I breathe movement. It courses through my blood like music does for musicians and paint for painters. Dance is what keeps me alive. People often say they live to do something, but I’m the opposite - I dance to live, not live to dance. Yes, dancing runs my life. And yes, I am proud to say I chose it. I would be incomplete without dance.
I have been dancing since I was three. I was one of those little girls in pink with bent elbows and dead feet. I had the laces sticking out of my shoes and tights that were baggy at the knees. And like all the other little girls, I thought I was the best ballerina in the world. My family came to my recitals and gave me flowers I now realize I never deserved. Company soloists are bombarded with flowers; I got a dozen roses for not crying on stage and actually remembering most of the steps.
After my first year of ballet, I walked up to my teacher and demanded to know why I wasn’t on pointe yet. I wasn’t aware of the process of strengthening the feet and ankles, as well as the rest of the body. In every ballet I’d seen, girls were on pointe, so I had to be, too.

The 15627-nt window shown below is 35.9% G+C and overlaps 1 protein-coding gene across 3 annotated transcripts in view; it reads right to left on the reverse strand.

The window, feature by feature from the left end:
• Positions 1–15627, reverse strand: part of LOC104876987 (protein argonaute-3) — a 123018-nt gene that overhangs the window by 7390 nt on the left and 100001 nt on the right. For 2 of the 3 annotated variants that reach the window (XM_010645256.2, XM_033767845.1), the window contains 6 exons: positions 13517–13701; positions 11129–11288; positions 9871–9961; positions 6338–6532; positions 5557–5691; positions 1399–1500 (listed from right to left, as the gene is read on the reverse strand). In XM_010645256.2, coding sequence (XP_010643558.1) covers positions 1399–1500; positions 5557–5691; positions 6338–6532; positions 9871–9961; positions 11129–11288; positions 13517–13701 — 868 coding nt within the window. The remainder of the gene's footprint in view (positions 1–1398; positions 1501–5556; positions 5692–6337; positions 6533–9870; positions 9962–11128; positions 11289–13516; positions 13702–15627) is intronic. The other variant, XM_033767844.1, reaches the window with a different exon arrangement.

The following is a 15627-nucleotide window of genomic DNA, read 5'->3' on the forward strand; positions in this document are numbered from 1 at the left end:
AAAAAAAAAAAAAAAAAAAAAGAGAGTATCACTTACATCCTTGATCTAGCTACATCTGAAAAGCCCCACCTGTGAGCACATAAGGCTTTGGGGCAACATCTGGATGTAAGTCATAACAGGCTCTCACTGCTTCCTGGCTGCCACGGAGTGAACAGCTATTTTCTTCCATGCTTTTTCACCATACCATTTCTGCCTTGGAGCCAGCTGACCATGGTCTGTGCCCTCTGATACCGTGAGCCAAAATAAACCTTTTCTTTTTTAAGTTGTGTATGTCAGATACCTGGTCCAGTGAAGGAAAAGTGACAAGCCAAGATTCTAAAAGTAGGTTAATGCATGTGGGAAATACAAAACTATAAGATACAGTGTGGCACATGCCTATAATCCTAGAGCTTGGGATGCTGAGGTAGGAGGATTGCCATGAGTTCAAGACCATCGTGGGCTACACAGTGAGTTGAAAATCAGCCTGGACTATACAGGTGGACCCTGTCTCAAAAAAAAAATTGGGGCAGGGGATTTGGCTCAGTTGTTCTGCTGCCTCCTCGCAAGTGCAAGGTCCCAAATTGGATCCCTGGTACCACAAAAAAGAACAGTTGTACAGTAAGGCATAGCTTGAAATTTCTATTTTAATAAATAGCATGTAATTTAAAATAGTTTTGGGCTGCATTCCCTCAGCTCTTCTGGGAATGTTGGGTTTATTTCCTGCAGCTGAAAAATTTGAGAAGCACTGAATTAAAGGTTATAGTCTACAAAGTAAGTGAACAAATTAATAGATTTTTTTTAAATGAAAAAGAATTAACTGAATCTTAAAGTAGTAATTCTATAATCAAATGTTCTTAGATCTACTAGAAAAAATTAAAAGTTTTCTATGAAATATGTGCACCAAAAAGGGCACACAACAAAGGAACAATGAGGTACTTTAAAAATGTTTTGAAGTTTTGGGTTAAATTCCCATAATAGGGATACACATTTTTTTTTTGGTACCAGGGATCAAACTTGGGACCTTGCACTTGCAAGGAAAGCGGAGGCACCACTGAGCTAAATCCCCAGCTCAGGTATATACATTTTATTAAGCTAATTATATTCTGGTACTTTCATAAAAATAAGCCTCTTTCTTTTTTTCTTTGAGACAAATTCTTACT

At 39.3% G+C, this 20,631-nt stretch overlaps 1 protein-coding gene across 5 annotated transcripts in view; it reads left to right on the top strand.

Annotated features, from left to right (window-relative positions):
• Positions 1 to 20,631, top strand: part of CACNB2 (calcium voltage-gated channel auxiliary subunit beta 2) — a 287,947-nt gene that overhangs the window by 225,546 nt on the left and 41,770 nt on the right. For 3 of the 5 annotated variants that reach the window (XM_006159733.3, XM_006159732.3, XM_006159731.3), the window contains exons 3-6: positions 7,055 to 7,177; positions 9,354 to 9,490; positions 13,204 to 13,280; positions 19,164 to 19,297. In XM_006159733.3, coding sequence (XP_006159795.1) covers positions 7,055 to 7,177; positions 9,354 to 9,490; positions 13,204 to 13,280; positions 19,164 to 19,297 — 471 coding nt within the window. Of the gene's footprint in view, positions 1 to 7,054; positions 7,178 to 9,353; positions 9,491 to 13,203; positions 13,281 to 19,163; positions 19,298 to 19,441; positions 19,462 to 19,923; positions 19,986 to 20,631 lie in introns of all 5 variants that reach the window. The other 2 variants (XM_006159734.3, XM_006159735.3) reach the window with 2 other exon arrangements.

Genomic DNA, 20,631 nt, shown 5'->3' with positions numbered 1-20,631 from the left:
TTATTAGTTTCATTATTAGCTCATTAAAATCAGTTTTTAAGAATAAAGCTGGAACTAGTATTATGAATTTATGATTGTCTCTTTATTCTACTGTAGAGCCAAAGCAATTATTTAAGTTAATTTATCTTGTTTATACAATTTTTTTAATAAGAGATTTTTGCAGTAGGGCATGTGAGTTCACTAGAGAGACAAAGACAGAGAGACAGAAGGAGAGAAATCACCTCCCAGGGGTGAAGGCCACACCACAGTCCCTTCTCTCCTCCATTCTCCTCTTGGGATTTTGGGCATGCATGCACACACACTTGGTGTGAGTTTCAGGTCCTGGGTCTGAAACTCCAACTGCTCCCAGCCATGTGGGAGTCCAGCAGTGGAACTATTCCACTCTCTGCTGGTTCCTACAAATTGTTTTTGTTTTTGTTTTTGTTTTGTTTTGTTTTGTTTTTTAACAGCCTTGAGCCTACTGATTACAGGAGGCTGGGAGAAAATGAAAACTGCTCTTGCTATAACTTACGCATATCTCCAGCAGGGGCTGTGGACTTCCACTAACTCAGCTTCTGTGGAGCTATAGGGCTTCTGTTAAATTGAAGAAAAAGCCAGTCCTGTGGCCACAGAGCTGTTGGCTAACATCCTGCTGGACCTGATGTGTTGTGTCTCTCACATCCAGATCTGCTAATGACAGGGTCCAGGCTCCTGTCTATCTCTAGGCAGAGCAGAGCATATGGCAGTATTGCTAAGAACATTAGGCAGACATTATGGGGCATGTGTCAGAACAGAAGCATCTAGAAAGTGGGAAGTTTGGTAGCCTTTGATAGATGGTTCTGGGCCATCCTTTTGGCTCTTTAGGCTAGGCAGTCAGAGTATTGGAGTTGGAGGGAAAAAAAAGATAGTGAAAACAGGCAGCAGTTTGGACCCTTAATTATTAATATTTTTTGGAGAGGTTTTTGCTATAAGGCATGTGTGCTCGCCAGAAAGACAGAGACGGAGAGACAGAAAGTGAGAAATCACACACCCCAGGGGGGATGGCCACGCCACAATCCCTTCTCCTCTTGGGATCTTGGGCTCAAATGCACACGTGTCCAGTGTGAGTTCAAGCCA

As I continued dancing, I began to understand that I needed strength, both mentally and physically, to continue. As I improved, I reached that level of strength needed to go on pointe - a dancer’s rite of passage.
The day before my twelfth birthday I got my first pair of pointe shoes: Capezio Infinitas that lasted six months. I was ecstatic. I wanted to wear them every moment I could. Now, I can’t wait to take them off. I’ve gone through more styles than some gold diggers do husbands, although I think they get the better deal since pointe shoes cost $70, and I am still searching for the perfect shoe. Pointe shoes last about three weeks and my feet are sore more often than that, but I will never forget my Infinitas.
At one point in my life, dance really was my only focus; school didn’t matter and friends didn’t understand. I was left out of things that I probably would have liked to do because everyone thought I was always at dance.
Now I’m not as focused on dance. Yes, it is my life, but I choose how much it controls other factors. I have friends and make time for them, as well as for myself. From the typical little girl in pink, I have grown into a person somewhere between adolescence and adulthood. I know what I want and have the motivation to get it. I’m lucky. I have direction and motivation. I know the path to get where I want to be.
This piece has been published in Teen Ink’s monthly print magazine.